It was right, proper, necessary to destroy Iraq’s military power, and its regime. The Ba’athist regime owed its origin to the desperate attempt of Syrian Christians to concoct an ideology that would be an alternative to naked Islam (Michel Aflaq, the founder of Ba’athism, converted to Islam on his deathbed; his life was one of pathetic dhimmitude, while his Communazi Ba’athism did little, really, to defang Islam). Despite being ostensibly “secular,” whenever necessary the Ba”athist regime made appeal to Islam: witness Saddam Hussein’s use of the Battle of Qadassiyah, the Qur’anic inscription put on the flag, the Qur’an written using his own blood, etc. Like that other “secularist,” Nasser, Saddam Hussein was a Muslim through and through in his essential attitudes — simply one who wanted to start with a unified Arabdom rather than aim for a worldwide Caliphate a la Bin Laden.
But the current campaign is a diversion of men, materiel, and attention. We should be winning back Europe by promoting a long-overdue alarm about the demographic invasion. We should expose the international alliance of fellow-travellers of Islam, from certain members of the BBC (such as John Simpson) and Agence France Press (which is, in its Middle East coverage, virtually a handmaiden of the PA) to some in the European media and in the EU hierarchy, including Javier Solana, Chris Patten, and others. Their antisemitism and anti-Israel attitudes are mutually reinforcing. Those who display either or both are obviously, in their analyses and attitudes, the ones least inclined to see Islamic tenets as a threat to Western (and other) civilizations, and most inclined to ascribe our problems to that pesky affair in western Palestine — like the antisemites who were those most inclined, of course, in the 1930s to pooh-pooh the Nazi threat.
But the winning of “hearts and minds” in Iraq cannot be accomplished. It is a chimera, a Sisyphean and hopeless task, and it is cruel to cause American soldiers to risk their lives to do something which is impossible. There is almost no gratitude directed at the Americans by more than a small fraction of the Iraqi population — for rescuing them from a monstrous regime. There are many reported cases — and returning soldiers have many more to tell — of mobs celebrating the killing of Americans. They will pocket the rebuilt infrastructure, the electricity grids, the dams, the hospitals, the schools, the soccer balls handed out by touchingly trusting and hopeful Americans. But what will be taught in those schools? What will that electricity light up? How will that hydroelectric energy be used — if not to recreate an even more Muslim civilization, at least as hostile, and perhaps more potent in its hostility, toward Infidels, as anything Iraq has seen before?
It is not “democracy” that matters, but human rights — the rights enshrined in the International Declaration of Human Rights, which, as Reza Afshari, Ibn Warraq, and others have shown, are in every single particular contradicted by Islam and the Shari’a. Will the new Iraq allow real free exercise of religion? Will those born into Islam be allowed to convert out, or openly show their lack of belief? Will women be given equality? In Islam, the greatest reforms that Infidels should welcome — that is, the reforms which limit precisely the power of Islam — have not emerged from “democracy” (a democratic but Muslim state is only more, not less dangerous, to Infidels), but from enlightened despots. These include the vain, stupid, but relatively decent Shah Reza Pahlavi, the farsighted Habib Bourguiba and the Destour Party in Tunisia, King Mohammed V of Morocco, King Hussein of Jordan (the “oily little king,” as Alan Clark once dubbed him, was a great favorite all over the West, from that eternal innocent, Anthony Lewis, to Prince Charles, that great admirer of what he takes to be Islam), and by far the most important, Kemal Pasha Ataturk.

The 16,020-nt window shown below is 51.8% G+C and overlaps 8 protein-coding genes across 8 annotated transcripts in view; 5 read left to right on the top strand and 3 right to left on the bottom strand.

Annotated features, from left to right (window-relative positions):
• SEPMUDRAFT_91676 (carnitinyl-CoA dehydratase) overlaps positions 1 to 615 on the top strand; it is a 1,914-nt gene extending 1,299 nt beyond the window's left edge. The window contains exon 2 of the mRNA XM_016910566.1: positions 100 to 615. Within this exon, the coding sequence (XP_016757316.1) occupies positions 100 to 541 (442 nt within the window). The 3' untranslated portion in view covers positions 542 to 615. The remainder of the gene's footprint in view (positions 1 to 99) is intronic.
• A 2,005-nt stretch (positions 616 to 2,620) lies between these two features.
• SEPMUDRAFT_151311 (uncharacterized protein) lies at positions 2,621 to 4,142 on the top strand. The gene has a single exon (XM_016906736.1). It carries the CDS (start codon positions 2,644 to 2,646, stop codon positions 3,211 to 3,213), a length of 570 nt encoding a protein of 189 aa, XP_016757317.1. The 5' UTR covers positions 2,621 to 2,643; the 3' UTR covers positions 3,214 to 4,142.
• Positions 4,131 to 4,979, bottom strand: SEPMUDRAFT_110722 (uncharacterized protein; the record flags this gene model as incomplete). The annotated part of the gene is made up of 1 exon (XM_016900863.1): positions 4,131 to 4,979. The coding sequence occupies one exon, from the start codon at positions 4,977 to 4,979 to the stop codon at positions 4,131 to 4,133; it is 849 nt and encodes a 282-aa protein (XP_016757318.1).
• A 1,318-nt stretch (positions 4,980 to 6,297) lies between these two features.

The “democracy” industry — all those bright-eyed people in Washington with Centers for This and That Pertaining to Democracy — has failed to adequately study, understand, and thoroughly assimilate the doctrines of Islam, or to study Islamic history. They understand there is something deeply wrong, but they cling to the notion that it is not the basic texts of Islam itself, but some perversion of those texts. They have it wrong.
No, the troops should not all come home, but a much smaller force, in the Syrian desert, well away from roadside bombs, should replace the current crazy “hearts and minds” effort. The invasion was completely justified; that was War #1. The remaining around to search for, collect, and destroy major weaponry (not just WMD), to find Saddam Hussein, to capture or kill most of the top Ba’athists, was also fully justified. That was War #2. But the current attempt to do the impossible, to make those three former Ottoman vilayets into a single nation-state is hopeless. Since 1920, the Arab treatment of the Kurds, and the Sunni treatment of the Shi’a, has only made things much worse. The Administration should declare that it has done all it can: removed Saddam Hussein, sought for and destroyed WMD programs, sought and destroyed all major weaponry, effectively demolished the Ba’athist structure, and left a small — 50,000 combat troops — force in the desert to keep the essential peace.
It is time to get serious about destroying the real WMD threat in Iran, which incidentally will put a nail in the mullahocracy. If the U.S. fails to do so, and the Iranian regime obtains such weaponry, its prestige among the simple Iranians will be sky high and the reformers will be doomed — so they too have a vested interest in seeing us destroy the Iranian WMD program.
Now notice: I posted the original draft of this article on February 20, 2004, and have done nothing in this version except make some revisions for clarity. In three years, what has changed?